Travel on stepped, bumpy, or rocky terrain can require oversized wheels and independent power delivery to each wheel, which can necessitate a larger vehicle. Lee et al. turned to ideas from origami to design a variable-diameter wheel. By using a folded, patterned sheet, they avoided the need for complex assembly or a large number of parts. The wheels are a combination of a stiff polymer film glued to a flexible mesh, so that the difference in stiffness controls the shape change. The wheel can double in diameter, with a corresponding reduction in thickness that allows a two-wheeled robot to climb steps, pass under a low ledge, and go through narrow gaps.

    Soft Robot. 10.1089/soro.2016.0038 (2017).

  6. Cancer Therapy

    Old cancer drugs with a modern mechanism

    1. Paula A. Kiberstis

    Some cancer drugs are rationally designed on the basis of their known interaction with specific target molecules that drive tumorigenesis. Others are mechanistically poorly understood but are developed because they display anticancer activity with low toxicity in preclinical models. Uehara et al. have identified the mechanism underlying the anticancer activity of a class of drugs in the latter category—the sulfonamides. They find that three different sulfonamides (E7820, indisulam, and CQS) induce formation of a complex between a specific RNA-splicing factor and a specific E3 ubiquitin ligase. This interaction promotes selective degradation of the splicing factor. Interestingly, selective protein degradation also explains the activity of an unrelated cancer drug called lenalidomide.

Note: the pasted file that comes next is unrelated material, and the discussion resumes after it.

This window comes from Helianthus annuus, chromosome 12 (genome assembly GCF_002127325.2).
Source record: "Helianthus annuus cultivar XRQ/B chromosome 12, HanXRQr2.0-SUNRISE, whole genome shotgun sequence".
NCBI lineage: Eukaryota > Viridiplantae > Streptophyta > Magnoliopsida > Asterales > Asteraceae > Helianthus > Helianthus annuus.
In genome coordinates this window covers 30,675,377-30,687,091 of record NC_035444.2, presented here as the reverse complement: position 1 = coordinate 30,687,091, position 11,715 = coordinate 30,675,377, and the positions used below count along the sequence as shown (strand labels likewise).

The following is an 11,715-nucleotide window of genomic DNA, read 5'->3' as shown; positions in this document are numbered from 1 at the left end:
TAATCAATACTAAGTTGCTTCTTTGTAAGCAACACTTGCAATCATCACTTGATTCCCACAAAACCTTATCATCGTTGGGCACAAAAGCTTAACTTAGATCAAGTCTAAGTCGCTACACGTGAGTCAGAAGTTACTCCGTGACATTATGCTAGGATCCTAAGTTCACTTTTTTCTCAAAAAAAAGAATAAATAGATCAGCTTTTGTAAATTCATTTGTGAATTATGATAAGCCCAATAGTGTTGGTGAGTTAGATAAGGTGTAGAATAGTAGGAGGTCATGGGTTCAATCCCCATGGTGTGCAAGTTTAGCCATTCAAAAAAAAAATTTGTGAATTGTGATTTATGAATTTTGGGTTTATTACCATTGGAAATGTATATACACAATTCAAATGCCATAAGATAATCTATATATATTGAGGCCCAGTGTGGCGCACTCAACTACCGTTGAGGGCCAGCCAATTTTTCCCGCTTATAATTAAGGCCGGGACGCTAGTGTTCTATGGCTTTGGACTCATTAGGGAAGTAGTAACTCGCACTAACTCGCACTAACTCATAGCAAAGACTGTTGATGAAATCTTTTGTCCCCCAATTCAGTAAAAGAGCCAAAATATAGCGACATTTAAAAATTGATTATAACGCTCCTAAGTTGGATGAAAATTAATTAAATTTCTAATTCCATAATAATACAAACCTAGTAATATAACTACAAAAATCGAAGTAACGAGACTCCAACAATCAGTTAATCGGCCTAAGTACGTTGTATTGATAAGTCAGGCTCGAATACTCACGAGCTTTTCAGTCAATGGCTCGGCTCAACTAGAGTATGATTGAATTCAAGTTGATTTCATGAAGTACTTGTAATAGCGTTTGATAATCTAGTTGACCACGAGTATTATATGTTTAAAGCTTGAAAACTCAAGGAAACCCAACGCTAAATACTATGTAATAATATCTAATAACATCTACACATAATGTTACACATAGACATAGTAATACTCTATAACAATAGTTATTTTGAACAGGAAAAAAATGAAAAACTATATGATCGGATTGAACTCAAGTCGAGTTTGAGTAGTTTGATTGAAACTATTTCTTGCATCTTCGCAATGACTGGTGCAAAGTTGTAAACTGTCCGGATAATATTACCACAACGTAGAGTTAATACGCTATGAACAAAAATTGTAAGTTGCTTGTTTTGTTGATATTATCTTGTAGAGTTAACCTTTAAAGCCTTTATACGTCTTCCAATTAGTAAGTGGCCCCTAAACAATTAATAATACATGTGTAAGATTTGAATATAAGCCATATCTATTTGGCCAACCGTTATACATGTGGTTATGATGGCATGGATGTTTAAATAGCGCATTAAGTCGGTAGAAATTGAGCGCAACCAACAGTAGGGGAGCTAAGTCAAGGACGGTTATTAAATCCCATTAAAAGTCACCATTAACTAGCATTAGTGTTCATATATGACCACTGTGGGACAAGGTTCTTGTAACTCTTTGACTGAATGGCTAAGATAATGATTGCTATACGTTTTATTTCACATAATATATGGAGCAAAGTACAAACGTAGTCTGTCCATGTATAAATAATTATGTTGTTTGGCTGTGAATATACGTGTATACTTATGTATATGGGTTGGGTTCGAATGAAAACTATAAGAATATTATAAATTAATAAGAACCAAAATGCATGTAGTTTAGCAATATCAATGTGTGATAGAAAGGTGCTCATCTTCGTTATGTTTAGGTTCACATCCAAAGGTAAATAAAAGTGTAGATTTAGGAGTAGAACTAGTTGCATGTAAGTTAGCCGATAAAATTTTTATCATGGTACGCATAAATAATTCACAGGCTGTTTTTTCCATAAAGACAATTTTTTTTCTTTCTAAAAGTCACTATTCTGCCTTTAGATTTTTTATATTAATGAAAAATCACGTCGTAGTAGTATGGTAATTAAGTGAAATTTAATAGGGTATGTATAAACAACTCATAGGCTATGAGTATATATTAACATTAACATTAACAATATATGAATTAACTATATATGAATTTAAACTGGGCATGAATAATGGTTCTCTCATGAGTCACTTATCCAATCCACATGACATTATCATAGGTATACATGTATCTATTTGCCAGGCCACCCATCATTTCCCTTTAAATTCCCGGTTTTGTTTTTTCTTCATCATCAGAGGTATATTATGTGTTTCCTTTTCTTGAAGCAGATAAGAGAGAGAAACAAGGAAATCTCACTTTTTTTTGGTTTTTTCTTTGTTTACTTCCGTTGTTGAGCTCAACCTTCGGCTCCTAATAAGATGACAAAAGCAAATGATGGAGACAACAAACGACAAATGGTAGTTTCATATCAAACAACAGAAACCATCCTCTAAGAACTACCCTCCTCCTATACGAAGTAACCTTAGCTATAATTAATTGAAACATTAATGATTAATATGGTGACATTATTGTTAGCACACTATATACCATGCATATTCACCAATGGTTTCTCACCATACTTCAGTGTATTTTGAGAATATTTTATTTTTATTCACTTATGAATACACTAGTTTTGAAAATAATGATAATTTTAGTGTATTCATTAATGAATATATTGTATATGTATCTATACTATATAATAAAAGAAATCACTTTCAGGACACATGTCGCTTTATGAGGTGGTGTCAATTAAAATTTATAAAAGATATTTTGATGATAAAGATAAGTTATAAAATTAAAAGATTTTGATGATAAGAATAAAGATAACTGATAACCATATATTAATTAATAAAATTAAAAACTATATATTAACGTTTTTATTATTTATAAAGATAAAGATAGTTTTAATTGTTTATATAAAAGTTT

Nat. Chem. Biol. 10.1038/nchembio.2363 (2017).

  7. Theoretical Chemistry

    A checkup on density functional theory

    1. Jake Yeston

    Density functional theory has extended the reach of computational chemistry to a large range of compounds that were previously intractable to simulation. However, a recent study on a test set of neutral and charged atoms suggested that new functionals have lately been targeting more accurate energy calculations at the expense of the electron densities. Brorsen et al. extended this comparison to a set of 14 diatomic molecules of clearer relevance to ambient reaction chemistry. They found once again that improved energy calculations did not always correlate with density improvements, although the weakest-performing class of functionals in the atomic study fared considerably better with molecules.

    J. Phys. Chem. Lett. 8, 2076 (2017).